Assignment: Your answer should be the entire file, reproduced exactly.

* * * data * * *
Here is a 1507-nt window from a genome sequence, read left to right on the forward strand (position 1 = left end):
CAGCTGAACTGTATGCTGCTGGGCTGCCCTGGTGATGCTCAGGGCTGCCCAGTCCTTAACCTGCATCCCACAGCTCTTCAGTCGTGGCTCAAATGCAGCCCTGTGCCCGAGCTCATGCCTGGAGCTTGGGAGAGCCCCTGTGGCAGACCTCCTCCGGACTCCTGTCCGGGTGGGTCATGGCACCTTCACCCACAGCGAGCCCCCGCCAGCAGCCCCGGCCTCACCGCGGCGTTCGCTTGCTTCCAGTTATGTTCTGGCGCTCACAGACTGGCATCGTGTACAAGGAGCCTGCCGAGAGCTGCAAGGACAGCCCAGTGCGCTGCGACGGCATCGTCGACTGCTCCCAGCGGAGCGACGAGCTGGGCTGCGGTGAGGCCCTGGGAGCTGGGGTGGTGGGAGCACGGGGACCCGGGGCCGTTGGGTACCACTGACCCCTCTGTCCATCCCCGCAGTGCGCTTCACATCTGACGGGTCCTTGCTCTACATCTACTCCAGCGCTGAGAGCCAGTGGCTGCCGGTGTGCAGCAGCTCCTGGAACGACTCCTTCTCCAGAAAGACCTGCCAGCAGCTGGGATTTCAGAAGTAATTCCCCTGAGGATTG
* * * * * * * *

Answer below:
Here is a 1507-nt window from a genome sequence, read left to right on the forward strand (position 1 = left end):
CAGCTGAACTGTATGCTGCTGGGCTGCCCTGGTGATGCTCAGGGCTGCCCAGTCCTTAACCTGCATCCCACAGCTCTTCAGTCGTGGCTCAAATGCAGCCCTGTGCCCGAGCTCATGCCTGGAGCTTGGGAGAGCCCCTGTGGCAGACCTCCTCCGGACTCCTGTCCGGGTGGGTCATGGCACCTTCACCCACAGCGAGCCCCCGCCAGCAGCCCCGGCCTCACCGCGGCGTTCGCTTGCTTCCAGTTATGTTCTGGCGCTCACAGACTGGCATCGTGTACAAGGAGCCTGCCGAGAGCTGCAAGGACAGCCCAGTGCGCTGCGACGGCATCGTCGACTGCTCCCAGCGGAGCGACGAGCTGGGCTGCGGTGAGGCCCTGGGAGCTGGGGTGGTGGGAGCACGGGGACCCGGGGCCGTTGGGTACCACTGACCCCTCTGTCCATCCCCGCAGTGCGCTTCACATCTGACGGGTCCTTGCTCTACATCTACTCCAGCGCTGAGAGCCAGTGGCTGCCGGTGTGCAGCAGCTCCTGGAACGACTCCTTCTCCAGAAAGACCTGCCAGCAGCTGGGATTTCAGAAGTAATTCCCCTGAGGATTG